The opening scene is beautiful and truly memorable. Holding candlelit lamps, the cast bring in the new year of 1912 as they sing Auld Lang Sang a capello. New legislation had decreed that women and children now have a working week of 54 hours instead of 56. The Bread and Roses strike was the worker’s response to mill owners reducing pay and speeding up the looms. In a community comprised mainly of immigrants, the particularly special nature of this strike is that there was a united multinational response from the workers. Belts on looms were cut, the first moving picket line in America got around new legislation about loitering and children were sent away to places where they could be properly fed. Public response forced change and the mill owners had to accede to the workers demands.

This is a very strong and multiskilled cast. They sing extremely well and many play a range of instruments including piano, guitar, and banjo. The music is a mix of belting hymns such as Rock of Ages, haunting Irish ballads like The Parting Glass and stirring protest songs. There is Power in a Union by activist Joe Hill famous for his songs in that era, the wonderful Bread and Roses by James Oppenheim and the stirring bluegrass Ain’t No Grave made famous by Johnny Cash. The protest was known as “The Singing Strike of 1912” and this play celebrates that with gusto.

Lauren Redding as stout- hearted Martha gives a standout performance with an incredible voice and stage presence. Claire Burns as the martyred Anna is astounding. She creates goose pimples as the ghostly presence with her beautiful voice. I would happily buy the soundtrack to this production if it’s made available. Now that might be a great way to raise money for the foodbanks or homeless around Oldham??

The male performers do a great job throughout, particularly Oliver Wellington as Cal, but this is a female led cast. It’s star acting performance is Emma Naomi who has incredible natural grace on stage and captivates as Lily-Rose, the young widow and mother who finds her voice as an activist.

This was a very impressive opening night and Director Amanda Huxtable has created something very special. There are points where a more relaxed, naturalistic approach might benefit especially in the movement direction which at times appeared stilted. Moments where the chorus move into the aisles and circle during protest rallies work well creating a strong sense of audience involvement and creating more energy on stage. The illustrating of issues such as immigration, poverty, unemployment and the dangers of “false news” are crystal clear, leaving uncertainty around the need for the final modern day scene.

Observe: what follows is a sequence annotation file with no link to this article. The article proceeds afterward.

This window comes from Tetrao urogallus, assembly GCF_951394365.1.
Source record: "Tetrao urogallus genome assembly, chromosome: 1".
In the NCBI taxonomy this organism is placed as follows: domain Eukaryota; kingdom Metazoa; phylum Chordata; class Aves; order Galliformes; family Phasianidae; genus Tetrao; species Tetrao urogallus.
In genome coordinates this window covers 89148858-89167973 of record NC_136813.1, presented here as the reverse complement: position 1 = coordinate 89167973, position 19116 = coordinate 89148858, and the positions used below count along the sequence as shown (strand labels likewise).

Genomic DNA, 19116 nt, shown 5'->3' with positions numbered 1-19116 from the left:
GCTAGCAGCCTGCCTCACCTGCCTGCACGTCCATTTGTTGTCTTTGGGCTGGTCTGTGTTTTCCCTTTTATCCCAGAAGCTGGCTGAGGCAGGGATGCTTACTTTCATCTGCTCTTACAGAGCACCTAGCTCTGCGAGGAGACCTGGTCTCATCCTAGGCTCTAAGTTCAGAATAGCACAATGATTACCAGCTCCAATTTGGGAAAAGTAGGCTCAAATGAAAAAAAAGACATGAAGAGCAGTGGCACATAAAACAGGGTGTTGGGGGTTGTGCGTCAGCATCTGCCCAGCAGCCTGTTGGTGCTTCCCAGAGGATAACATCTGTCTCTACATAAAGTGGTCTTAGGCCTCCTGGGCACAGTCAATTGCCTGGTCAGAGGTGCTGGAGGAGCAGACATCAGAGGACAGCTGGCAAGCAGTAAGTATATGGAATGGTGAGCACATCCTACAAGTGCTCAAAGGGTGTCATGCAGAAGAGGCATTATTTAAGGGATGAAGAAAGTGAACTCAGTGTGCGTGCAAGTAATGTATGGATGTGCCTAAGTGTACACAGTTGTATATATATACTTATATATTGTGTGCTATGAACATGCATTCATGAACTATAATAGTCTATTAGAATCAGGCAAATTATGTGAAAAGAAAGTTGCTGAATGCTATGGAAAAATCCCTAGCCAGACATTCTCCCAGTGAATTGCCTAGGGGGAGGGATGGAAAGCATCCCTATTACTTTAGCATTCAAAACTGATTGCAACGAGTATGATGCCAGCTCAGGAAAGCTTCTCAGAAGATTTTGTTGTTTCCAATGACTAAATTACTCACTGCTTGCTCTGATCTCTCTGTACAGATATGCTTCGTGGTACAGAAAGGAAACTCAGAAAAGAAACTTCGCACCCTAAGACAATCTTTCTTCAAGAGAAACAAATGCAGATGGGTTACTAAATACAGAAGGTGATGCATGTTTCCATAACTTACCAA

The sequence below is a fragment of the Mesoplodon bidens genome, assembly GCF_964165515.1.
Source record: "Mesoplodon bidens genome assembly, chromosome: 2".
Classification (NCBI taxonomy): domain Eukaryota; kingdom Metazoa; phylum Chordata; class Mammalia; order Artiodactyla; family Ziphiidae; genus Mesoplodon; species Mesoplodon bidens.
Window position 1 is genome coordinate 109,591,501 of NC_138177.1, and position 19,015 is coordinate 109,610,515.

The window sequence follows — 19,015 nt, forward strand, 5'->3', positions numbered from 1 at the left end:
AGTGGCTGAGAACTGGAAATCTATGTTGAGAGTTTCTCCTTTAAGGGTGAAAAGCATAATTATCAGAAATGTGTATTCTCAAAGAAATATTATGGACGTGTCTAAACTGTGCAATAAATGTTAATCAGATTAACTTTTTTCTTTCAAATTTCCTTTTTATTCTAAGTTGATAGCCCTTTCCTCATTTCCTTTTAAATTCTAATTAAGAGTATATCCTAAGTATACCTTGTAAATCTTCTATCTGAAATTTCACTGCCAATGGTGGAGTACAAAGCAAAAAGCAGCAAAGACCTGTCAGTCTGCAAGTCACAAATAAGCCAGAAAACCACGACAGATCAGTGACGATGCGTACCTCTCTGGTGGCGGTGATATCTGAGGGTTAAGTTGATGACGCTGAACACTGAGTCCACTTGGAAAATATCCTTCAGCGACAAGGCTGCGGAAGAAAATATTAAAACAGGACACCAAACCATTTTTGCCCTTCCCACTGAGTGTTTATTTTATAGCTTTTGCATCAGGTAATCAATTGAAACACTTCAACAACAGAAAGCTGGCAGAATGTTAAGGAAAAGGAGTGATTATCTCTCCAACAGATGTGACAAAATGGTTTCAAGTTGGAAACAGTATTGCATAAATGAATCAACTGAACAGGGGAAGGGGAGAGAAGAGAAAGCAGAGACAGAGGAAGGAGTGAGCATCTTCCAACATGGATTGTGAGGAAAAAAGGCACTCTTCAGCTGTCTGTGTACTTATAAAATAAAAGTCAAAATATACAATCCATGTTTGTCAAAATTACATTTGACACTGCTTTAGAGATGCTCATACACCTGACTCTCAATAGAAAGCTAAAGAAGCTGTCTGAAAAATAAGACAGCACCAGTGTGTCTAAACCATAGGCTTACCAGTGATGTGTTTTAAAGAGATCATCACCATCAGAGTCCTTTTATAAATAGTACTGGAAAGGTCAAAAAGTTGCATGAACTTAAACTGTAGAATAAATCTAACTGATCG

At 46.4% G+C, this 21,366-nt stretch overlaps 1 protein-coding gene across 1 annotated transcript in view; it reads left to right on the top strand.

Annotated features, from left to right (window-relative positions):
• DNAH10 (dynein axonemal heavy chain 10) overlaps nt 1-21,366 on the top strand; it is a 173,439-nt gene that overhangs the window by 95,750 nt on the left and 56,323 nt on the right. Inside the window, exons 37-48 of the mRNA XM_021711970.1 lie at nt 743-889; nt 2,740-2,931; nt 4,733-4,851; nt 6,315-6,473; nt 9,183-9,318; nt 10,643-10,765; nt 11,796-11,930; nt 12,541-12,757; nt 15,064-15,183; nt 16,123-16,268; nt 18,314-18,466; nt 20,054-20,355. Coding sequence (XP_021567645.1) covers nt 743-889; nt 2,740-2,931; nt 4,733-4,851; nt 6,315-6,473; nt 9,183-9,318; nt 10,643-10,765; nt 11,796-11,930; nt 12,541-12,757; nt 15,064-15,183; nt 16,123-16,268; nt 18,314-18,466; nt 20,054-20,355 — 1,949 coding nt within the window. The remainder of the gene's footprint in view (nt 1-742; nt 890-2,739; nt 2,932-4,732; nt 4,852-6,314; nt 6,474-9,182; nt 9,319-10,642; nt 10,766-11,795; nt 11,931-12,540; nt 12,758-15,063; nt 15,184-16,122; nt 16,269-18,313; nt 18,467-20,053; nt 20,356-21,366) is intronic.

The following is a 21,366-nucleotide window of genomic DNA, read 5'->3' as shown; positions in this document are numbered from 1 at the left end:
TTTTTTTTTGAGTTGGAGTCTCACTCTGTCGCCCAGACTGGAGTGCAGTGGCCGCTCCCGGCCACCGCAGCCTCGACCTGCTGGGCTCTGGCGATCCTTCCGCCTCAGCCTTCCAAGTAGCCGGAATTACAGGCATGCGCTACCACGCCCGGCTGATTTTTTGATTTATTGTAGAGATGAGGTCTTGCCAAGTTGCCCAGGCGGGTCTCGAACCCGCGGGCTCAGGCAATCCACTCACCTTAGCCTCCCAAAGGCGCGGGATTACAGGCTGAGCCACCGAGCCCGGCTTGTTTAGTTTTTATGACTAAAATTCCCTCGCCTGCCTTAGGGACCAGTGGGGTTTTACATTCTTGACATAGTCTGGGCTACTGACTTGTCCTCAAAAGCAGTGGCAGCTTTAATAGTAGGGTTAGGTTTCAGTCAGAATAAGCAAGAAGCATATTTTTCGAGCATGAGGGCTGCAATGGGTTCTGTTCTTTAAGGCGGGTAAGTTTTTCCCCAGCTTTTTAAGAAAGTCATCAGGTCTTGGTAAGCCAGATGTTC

Kate Unwin‘s set has a real warmth and lustre. The cotton bales prevail in every scene whether at the impoverished worker’s cottage or at the factory gates where the mill looms turn overshadowing every life in the town of Lawrence as they once did in Oldham itself. The changing backdrop of gorgeous red and indigo skyscapes are sumptuous and set the mood very well. The lighting and sound is evocative as scenes shift from the peaceful sounds of riverbank fishing with the idyll of crickets singing to the whirr and clamour of the looms.

This is a wonderful production to see in Oldham and would also make an excellent show to adapt for schools or colleges to perform. There is a strong political message from the past that resonates in our current society. We may need bread for sustenance but we have rarely been in so much need of roses such as this production.

Oldham Coliseum 22nd June – 7th July

Images by Joel Chester Flides

The Drill

HOME

Written by Billy Barrett and Ellice Stevens

Directed by Dorothy Allen-Pickard (video) and Billy Barrett (live)

The Drill is the latest production from Breach who create sharply intelligent and thought-provoking documentary-style theatre. Their previous work has focused on actual past events. The Beanfield recreated the 1985 clash between police and peace protesters while TANK took a disturbing and highly engaging trip back to the naive Sixties research study which attempted to teach dolphins to speak English. With The Drill they move into less certain territory as they explore anti-terror training looking at safety drills and emergency response procedures.